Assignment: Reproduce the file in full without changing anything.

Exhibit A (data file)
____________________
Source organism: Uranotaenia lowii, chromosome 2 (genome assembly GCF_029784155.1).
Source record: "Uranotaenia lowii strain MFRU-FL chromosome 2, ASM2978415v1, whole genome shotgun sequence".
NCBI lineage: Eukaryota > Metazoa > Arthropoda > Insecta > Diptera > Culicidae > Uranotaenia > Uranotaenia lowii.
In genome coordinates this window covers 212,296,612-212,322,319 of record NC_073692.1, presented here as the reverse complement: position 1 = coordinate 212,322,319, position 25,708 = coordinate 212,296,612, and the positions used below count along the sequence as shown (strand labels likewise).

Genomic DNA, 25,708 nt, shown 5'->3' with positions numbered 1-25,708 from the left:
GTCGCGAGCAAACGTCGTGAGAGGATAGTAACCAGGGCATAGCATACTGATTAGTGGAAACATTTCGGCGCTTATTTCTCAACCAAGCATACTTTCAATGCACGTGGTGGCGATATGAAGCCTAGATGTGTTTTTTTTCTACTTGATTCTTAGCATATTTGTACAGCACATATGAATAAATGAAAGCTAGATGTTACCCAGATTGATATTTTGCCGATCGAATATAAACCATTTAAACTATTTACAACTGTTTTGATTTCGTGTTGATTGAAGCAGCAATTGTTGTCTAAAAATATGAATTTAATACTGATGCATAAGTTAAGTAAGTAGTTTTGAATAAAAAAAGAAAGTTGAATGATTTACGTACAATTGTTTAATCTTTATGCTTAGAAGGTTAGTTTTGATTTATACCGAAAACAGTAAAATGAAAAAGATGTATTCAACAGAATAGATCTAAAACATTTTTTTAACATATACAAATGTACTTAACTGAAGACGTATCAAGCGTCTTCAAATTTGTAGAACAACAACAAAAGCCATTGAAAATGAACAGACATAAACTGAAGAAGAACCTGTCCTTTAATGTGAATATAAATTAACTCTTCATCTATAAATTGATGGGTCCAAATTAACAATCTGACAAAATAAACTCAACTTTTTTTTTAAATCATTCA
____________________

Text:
Source organism: Uranotaenia lowii, chromosome 2 (genome assembly GCF_029784155.1).
Source record: "Uranotaenia lowii strain MFRU-FL chromosome 2, ASM2978415v1, whole genome shotgun sequence".
NCBI lineage: Eukaryota > Metazoa > Arthropoda > Insecta > Diptera > Culicidae > Uranotaenia > Uranotaenia lowii.
In genome coordinates this window covers 212,296,612-212,322,319 of record NC_073692.1, presented here as the reverse complement: position 1 = coordinate 212,322,319, position 25,708 = coordinate 212,296,612, and the positions used below count along the sequence as shown (strand labels likewise).

Genomic DNA, 25,708 nt, shown 5'->3' with positions numbered 1-25,708 from the left:
GTCGCGAGCAAACGTCGTGAGAGGATAGTAACCAGGGCATAGCATACTGATTAGTGGAAACATTTCGGCGCTTATTTCTCAACCAAGCATACTTTCAATGCACGTGGTGGCGATATGAAGCCTAGATGTGTTTTTTTTCTACTTGATTCTTAGCATATTTGTACAGCACATATGAATAAATGAAAGCTAGATGTTACCCAGATTGATATTTTGCCGATCGAATATAAACCATTTAAACTATTTACAACTGTTTTGATTTCGTGTTGATTGAAGCAGCAATTGTTGTCTAAAAATATGAATTTAATACTGATGCATAAGTTAAGTAAGTAGTTTTGAATAAAAAAAGAAAGTTGAATGATTTACGTACAATTGTTTAATCTTTATGCTTAGAAGGTTAGTTTTGATTTATACCGAAAACAGTAAAATGAAAAAGATGTATTCAACAGAATAGATCTAAAACATTTTTTTAACATATACAAATGTACTTAACTGAAGACGTATCAAGCGTCTTCAAATTTGTAGAACAACAACAAAAGCCATTGAAAATGAACAGACATAAACTGAAGAAGAACCTGTCCTTTAATGTGAATATAAATTAACTCTTCATCTATAAATTGATGGGTCCAAATTAACAATCTGACAAAATAAACTCAACTTTTTTTTTAAATCATTCA